The list includes proposals for the Magnificent Mile, Monroe Avenue between Michigan Avenue and Lake Shore Drive, and "one or more streets near Wrigley Field." In Lakeview, there is a suggestion to make Broadway from Diversey to Belmont Avenues "a car-free greenway with landscaping, seating [and] restaurant patio space." Parts of bustling Milwaukee Avenue in Wicker Park and Logan Square would be altered. In Pilsen, there is a recommendation to "dead end Carpenter, Miller and/or Morgan streets on the north side of 18th Street to create a pedestrian plaza." Streets around Humboldt Park, it is suggested, could be closed in the summer "to effectively expand park space and give people a safe place to walk and bike."

The ATA cites Times Square in New York City and Pearl Street Pedestrian Mall in Boulder, Colorado, as examples of successes. Navy Pier and Giddings Plaza in Lincoln Square are popular, but Chicago's most radical effort at implementing a car-free space failed. The ill-fated State Street pedestrian mall experiment cut off private automobile traffic and opened nine blocks of the downtown artery to foot traffic and city buses from 1979 until 1996. As the above photos show, vendors hawked popcorn and donuts, busking mimes and clowns drew crowds, and concertgoers headed to see Dionne Warwick at the Chicago Theatre had no trouble finding room to walk.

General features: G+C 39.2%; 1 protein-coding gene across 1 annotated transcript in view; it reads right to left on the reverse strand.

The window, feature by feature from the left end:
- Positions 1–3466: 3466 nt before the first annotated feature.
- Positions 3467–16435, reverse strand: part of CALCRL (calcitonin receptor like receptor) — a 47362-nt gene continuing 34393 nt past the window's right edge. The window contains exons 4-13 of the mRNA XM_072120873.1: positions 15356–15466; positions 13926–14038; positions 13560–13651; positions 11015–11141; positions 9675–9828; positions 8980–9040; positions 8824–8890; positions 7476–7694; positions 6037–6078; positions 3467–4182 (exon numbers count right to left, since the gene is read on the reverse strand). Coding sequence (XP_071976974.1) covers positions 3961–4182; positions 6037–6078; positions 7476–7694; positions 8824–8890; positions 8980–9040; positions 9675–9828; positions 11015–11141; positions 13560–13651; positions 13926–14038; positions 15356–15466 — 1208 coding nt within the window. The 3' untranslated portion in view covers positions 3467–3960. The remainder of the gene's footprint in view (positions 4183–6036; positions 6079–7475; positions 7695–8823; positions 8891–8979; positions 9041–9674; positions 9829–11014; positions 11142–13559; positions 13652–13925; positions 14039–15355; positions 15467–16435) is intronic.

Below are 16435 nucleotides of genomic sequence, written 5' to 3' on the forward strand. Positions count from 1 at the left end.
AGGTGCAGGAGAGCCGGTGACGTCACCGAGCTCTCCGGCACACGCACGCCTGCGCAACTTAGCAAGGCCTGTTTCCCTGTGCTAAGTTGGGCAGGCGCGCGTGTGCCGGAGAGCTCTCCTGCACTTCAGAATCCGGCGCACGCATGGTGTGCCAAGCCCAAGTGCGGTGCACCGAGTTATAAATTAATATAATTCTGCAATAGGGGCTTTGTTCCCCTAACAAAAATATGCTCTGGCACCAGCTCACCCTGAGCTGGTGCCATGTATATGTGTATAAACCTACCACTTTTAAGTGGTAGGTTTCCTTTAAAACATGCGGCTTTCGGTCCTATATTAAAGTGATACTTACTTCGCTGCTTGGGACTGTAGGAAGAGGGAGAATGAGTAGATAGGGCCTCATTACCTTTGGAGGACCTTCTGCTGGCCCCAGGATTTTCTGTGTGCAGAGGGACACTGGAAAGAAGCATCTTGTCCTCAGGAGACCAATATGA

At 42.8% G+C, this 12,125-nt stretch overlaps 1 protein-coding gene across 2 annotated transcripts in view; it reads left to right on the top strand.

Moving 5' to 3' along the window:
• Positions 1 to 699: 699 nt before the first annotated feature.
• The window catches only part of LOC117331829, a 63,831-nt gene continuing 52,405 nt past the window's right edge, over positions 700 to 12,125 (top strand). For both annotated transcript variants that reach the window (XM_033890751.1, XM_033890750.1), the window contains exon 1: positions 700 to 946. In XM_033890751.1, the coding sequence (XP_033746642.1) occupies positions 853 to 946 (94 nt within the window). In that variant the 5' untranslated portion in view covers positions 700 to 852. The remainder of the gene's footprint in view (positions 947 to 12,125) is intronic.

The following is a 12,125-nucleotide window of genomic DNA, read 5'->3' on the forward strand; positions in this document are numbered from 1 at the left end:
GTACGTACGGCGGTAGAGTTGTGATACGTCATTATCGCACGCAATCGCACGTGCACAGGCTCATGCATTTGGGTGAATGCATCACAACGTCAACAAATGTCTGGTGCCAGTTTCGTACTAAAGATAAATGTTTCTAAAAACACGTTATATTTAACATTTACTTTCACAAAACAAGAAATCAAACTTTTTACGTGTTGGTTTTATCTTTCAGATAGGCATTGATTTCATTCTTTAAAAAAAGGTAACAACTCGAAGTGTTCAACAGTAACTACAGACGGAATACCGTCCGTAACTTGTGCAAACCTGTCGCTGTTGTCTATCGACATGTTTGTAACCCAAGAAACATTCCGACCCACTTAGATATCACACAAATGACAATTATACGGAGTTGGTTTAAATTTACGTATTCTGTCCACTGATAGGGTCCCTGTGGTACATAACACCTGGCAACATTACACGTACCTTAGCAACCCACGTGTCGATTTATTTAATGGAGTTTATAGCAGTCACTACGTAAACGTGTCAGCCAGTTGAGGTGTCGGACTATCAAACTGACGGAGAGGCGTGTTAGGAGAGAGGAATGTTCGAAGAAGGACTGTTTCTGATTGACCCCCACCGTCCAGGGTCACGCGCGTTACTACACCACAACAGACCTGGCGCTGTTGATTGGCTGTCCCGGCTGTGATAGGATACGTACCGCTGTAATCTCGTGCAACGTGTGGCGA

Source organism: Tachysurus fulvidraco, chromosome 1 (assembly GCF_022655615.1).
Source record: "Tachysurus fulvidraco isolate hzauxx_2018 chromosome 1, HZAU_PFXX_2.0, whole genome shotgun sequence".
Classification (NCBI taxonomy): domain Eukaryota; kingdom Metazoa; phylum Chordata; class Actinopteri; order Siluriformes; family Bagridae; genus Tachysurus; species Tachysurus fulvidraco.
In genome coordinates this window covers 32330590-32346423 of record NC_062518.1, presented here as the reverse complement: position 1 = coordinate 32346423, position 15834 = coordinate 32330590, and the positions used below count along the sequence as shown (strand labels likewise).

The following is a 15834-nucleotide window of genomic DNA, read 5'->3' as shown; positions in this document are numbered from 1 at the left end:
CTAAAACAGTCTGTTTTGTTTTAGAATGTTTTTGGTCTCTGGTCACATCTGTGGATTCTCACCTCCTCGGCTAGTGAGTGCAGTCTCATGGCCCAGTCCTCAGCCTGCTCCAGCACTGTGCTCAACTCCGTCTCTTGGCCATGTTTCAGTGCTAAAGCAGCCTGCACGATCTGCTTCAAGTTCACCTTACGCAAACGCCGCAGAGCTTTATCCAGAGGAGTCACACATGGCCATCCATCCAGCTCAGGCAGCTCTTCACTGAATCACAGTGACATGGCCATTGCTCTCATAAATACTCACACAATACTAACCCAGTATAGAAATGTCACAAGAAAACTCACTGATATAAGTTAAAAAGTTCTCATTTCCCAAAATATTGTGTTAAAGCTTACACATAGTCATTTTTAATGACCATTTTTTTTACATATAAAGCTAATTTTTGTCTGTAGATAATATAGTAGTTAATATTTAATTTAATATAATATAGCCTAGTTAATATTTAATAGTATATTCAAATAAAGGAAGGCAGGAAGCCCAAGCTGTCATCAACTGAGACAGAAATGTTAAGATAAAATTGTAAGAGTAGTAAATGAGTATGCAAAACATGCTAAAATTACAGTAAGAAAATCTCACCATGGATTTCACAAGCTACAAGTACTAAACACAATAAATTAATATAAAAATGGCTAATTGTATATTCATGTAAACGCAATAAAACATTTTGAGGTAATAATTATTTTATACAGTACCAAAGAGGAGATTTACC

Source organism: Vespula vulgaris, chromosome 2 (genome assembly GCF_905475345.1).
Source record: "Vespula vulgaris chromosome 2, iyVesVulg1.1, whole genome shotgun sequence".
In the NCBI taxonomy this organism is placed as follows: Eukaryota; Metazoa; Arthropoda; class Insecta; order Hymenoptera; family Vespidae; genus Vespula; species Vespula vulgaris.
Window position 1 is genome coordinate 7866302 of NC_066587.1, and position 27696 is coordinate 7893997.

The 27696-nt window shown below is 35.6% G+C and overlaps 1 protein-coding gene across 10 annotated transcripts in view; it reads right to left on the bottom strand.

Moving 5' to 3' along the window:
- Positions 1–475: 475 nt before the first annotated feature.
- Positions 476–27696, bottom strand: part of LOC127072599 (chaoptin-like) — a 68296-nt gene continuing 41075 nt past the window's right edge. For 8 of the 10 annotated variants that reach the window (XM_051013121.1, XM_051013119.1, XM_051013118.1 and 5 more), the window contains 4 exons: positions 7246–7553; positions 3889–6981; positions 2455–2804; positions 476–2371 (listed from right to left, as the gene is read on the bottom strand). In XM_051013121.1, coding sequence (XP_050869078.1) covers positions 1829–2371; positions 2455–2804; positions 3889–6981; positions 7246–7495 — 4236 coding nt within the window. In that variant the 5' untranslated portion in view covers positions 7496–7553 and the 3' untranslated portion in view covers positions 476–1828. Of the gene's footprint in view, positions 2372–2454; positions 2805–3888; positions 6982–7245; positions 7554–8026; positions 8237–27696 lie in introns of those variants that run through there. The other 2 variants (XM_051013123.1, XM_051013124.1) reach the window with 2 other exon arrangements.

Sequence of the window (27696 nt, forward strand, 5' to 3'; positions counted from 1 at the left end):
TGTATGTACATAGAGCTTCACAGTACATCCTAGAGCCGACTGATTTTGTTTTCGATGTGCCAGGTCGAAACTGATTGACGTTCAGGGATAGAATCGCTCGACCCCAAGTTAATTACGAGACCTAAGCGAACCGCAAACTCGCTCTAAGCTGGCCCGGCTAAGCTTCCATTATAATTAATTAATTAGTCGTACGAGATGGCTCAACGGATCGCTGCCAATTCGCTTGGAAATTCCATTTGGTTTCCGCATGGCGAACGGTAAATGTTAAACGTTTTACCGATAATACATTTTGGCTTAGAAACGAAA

The pedestrian mall foundered, due in large part to the fact that State Street was not always such a great street—at least economically. In the middle part of the last century, the disinvestment precipitated by white flight took its toll on the Loop. By the 1970s, downtown businesses shuttered as people continued to head to the suburbs to live and do their shopping at malls. To compete with the pull of the 'burbs, the State Street stunt attempted to mimic the feel of a mall.

"[R]ather than make the street snazzy again, the mall worsened the slump by giving State a quiet, deserted, even dangerous feel," the New York Times reported in 1996, when the city decided to reopen the street to regular traffic. "Now, the pedestrian mall is getting what retailers say it has long deserved: jackhammers."

That was almost two decades ago, yet the flop still dogs new efforts to establish car-free zones in Chicago. "Any time you talk about converting some street space to car-free space, State Street is the question that always comes up," says ATA executive director Ron Burke. "People say, 'Oh, State Street was a mess!' But, surprisingly, no one ever says to me, 'Man, Navy Pier is so successful! Why aren't we doing more of that?'"

"Creating more unique, livable public spaces means looking beyond the so-called ‘pedestrian mall’ concept to newer, more innovative ways to reprogram the public right-of-way,” ATA policy and planning director Amanda Woodall says in the group's press release. “It’s time to drop our grudge based on the poorly-designed State Street mall, develop better strategies and lay the groundwork for healthier, more livable neighborhoods.”